Your gallbladder may be small, but it can cause big pain if you suffer from gallstones.
Located just beneath the liver, your gallbladder stores bile – fluids, fat and cholesterol – and delivers these fluids to the small intestine to ensure that your digestive system run smoothly. However, an excess amount of these fluids may put you at risk for developing gallstones.
What are gallstones?
Gallstones are small, hard masses of digestive fluid that can cause severe abdominal pain and hinder the digestive process. Other symptoms of gallstones include nausea, vomiting, fever, chills, yellow skin or eyes, and dark urine.
Gallstones are very common, affecting more than 3 million Americans every year. However, they sometimes show no symptoms, making them difficult to detect. In this case, patients may not discover they have gallstones until they experience a gallstone attack, where a stone blocks the bile duct and results in severe abdominal pain for several hours.
Several things can lead to excessive digestive fluid in the gallbladder and, ultimately, gallstones. The most common culprits are genetics, obesity, hormonal medications like birth control, underlying conditions such as diabetes, and drastic changes in diet.
Diagnosis and Treatment
If you are experiencing symptoms or believe you may be at a higher risk of developing gallstones, your doctor will then conduct a physical exam, blood testing and perhaps additional scans.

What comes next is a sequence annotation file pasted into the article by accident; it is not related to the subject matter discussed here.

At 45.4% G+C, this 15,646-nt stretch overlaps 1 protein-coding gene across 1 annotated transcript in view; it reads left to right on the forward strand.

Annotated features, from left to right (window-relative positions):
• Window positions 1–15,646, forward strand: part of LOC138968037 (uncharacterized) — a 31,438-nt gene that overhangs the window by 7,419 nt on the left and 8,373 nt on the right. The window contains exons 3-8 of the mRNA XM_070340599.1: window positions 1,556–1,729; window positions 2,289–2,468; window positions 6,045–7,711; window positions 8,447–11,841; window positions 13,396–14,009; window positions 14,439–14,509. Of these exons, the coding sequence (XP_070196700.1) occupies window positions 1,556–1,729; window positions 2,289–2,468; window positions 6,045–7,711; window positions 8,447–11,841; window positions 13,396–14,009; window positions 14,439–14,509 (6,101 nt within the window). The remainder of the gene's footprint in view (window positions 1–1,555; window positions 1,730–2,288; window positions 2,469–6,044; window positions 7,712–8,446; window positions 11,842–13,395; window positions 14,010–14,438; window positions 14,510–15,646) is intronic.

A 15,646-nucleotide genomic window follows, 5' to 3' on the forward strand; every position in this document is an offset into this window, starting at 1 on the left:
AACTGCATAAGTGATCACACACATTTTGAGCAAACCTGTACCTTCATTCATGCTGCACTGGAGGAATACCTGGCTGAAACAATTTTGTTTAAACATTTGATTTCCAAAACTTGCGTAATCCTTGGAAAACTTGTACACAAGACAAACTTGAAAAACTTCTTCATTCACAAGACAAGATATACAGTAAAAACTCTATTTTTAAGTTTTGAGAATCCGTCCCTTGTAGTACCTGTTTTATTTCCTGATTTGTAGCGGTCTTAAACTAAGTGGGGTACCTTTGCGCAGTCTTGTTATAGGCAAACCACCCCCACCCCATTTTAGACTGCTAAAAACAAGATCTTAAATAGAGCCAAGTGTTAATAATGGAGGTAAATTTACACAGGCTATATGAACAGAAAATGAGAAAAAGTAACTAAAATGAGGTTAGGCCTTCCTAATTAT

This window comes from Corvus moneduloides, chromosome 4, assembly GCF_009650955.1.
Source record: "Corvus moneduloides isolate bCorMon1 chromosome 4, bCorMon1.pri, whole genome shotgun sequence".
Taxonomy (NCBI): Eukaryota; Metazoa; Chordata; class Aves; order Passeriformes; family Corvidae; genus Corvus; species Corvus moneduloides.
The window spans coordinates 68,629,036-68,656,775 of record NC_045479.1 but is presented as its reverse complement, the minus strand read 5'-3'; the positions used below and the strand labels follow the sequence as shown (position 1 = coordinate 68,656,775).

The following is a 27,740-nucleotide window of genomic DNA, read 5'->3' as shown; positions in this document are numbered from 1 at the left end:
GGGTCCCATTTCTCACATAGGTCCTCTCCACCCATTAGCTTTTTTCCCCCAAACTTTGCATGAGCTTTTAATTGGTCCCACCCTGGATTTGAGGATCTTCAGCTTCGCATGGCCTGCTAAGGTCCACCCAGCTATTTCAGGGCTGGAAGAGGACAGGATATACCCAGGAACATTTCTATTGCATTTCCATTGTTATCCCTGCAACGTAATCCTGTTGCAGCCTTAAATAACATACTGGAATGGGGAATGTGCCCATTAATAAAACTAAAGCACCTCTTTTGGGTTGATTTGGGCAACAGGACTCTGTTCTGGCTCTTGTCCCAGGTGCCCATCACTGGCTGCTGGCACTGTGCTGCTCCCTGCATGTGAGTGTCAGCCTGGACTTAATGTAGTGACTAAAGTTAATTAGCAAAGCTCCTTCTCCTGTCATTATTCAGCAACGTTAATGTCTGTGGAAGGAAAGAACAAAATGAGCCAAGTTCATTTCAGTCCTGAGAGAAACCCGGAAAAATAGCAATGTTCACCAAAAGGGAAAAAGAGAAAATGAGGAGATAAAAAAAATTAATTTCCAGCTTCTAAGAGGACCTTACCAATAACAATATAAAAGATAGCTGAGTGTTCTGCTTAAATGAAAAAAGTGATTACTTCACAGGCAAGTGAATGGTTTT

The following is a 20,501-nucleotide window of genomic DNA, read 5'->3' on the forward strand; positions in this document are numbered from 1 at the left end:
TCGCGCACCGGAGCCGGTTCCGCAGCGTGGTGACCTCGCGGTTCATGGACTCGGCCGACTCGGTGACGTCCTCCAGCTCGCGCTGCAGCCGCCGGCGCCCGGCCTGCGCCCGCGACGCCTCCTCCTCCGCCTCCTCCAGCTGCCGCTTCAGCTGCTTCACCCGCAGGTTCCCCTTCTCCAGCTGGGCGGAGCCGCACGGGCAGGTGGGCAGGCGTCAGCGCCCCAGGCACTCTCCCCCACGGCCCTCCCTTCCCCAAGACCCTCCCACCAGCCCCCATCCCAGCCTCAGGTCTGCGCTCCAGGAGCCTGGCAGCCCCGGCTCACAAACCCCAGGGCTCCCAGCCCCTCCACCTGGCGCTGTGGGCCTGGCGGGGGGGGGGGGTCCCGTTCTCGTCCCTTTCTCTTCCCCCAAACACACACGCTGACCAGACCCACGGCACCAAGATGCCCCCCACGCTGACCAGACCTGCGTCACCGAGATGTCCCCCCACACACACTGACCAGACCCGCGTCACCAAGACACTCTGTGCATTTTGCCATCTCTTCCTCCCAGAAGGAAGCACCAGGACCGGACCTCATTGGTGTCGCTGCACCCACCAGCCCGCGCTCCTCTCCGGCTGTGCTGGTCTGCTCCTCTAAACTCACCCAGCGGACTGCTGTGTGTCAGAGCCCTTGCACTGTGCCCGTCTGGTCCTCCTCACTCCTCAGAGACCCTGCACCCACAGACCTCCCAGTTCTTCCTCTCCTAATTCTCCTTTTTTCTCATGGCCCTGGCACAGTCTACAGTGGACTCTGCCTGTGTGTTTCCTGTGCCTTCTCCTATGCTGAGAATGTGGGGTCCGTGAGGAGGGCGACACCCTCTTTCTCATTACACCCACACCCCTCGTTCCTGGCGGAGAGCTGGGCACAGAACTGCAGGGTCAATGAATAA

Gallstones can be treated by surgical removal of the gallbladder or medication to dissolve the stones. Medication is typically only prescribed to those who are unable to undergo surgery due to other health issues. About 80 percent of people with gallstones will need surgery.
Today, most gallbladder removals are done laparoscopically so the incisions are very small. Most patients go home the same day as surgery and recover much faster than with other surgery. You should not experience any digestive problems as a result of removing your gallbladder.
Your diet is crucial for preventing gallstones. Since most causes of gallstones are centered on diet-related behaviors and health conditions, you can take steps to avoid developing them by eating right. Be sure to eat foods that are high in fiber and healthy fats and are low in calories. Avoid refined sugar and carbohydrates, as well as unhealthy fats, most commonly found in fried food.
If you think you may have developed gallstones or have experienced a gallstone attack, schedule an appointment with a general surgeon.
UCF Health provides general surgery services to cover patient’s surgical needs. Procedures are done in local hospitals.
Weekly Health Tips are brought to you by UCF Health, the College of Medicine’s physician practice. Offering primary and specialty care under one roof, UCF Health treats patients age 16 and up in primary care and age 18 and up for specialty care. Most major insurance plans are accepted. Two locations are now open: the original in East Orlando at Quadrangle and University boulevards just blocks from the main UCF campus, and the newest one in Medical City at Narcoossee Road and Tavistock Lakes Boulevard. Information for both facilities can be found at UCFHealth.com, or call (407) 266-DOCS to schedule an appointment.
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